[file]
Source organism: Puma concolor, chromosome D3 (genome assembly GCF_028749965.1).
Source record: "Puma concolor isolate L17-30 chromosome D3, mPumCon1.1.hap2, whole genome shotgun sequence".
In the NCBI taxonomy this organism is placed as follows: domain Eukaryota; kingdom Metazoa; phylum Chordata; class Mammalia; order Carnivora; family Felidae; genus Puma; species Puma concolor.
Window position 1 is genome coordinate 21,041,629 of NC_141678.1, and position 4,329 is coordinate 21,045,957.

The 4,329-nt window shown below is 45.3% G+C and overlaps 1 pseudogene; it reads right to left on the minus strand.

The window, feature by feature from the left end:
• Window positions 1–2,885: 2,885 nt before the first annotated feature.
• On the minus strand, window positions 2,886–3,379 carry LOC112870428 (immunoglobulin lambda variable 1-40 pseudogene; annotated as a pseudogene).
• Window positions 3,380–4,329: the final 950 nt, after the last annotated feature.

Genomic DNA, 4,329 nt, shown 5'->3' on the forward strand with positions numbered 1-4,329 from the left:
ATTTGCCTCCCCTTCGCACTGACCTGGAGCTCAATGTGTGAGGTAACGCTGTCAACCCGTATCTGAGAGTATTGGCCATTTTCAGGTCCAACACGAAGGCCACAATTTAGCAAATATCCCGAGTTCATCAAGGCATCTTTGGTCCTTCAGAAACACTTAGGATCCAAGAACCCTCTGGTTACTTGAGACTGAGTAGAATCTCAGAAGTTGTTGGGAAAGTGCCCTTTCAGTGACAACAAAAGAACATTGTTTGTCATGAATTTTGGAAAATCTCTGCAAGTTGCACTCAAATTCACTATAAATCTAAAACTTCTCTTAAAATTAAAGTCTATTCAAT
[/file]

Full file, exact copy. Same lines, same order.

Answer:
Source organism: Puma concolor, chromosome D3 (genome assembly GCF_028749965.1).
Source record: "Puma concolor isolate L17-30 chromosome D3, mPumCon1.1.hap2, whole genome shotgun sequence".
In the NCBI taxonomy this organism is placed as follows: domain Eukaryota; kingdom Metazoa; phylum Chordata; class Mammalia; order Carnivora; family Felidae; genus Puma; species Puma concolor.
Window position 1 is genome coordinate 21,041,629 of NC_141678.1, and position 4,329 is coordinate 21,045,957.

The 4,329-nt window shown below is 45.3% G+C and overlaps 1 pseudogene; it reads right to left on the minus strand.

The window, feature by feature from the left end:
• Window positions 1–2,885: 2,885 nt before the first annotated feature.
• On the minus strand, window positions 2,886–3,379 carry LOC112870428 (immunoglobulin lambda variable 1-40 pseudogene; annotated as a pseudogene).
• Window positions 3,380–4,329: the final 950 nt, after the last annotated feature.

Genomic DNA, 4,329 nt, shown 5'->3' on the forward strand with positions numbered 1-4,329 from the left:
ATTTGCCTCCCCTTCGCACTGACCTGGAGCTCAATGTGTGAGGTAACGCTGTCAACCCGTATCTGAGAGTATTGGCCATTTTCAGGTCCAACACGAAGGCCACAATTTAGCAAATATCCCGAGTTCATCAAGGCATCTTTGGTCCTTCAGAAACACTTAGGATCCAAGAACCCTCTGGTTACTTGAGACTGAGTAGAATCTCAGAAGTTGTTGGGAAAGTGCCCTTTCAGTGACAACAAAAGAACATTGTTTGTCATGAATTTTGGAAAATCTCTGCAAGTTGCACTCAAATTCACTATAAATCTAAAACTTCTCTTAAAATTAAAGTCTATTCAAT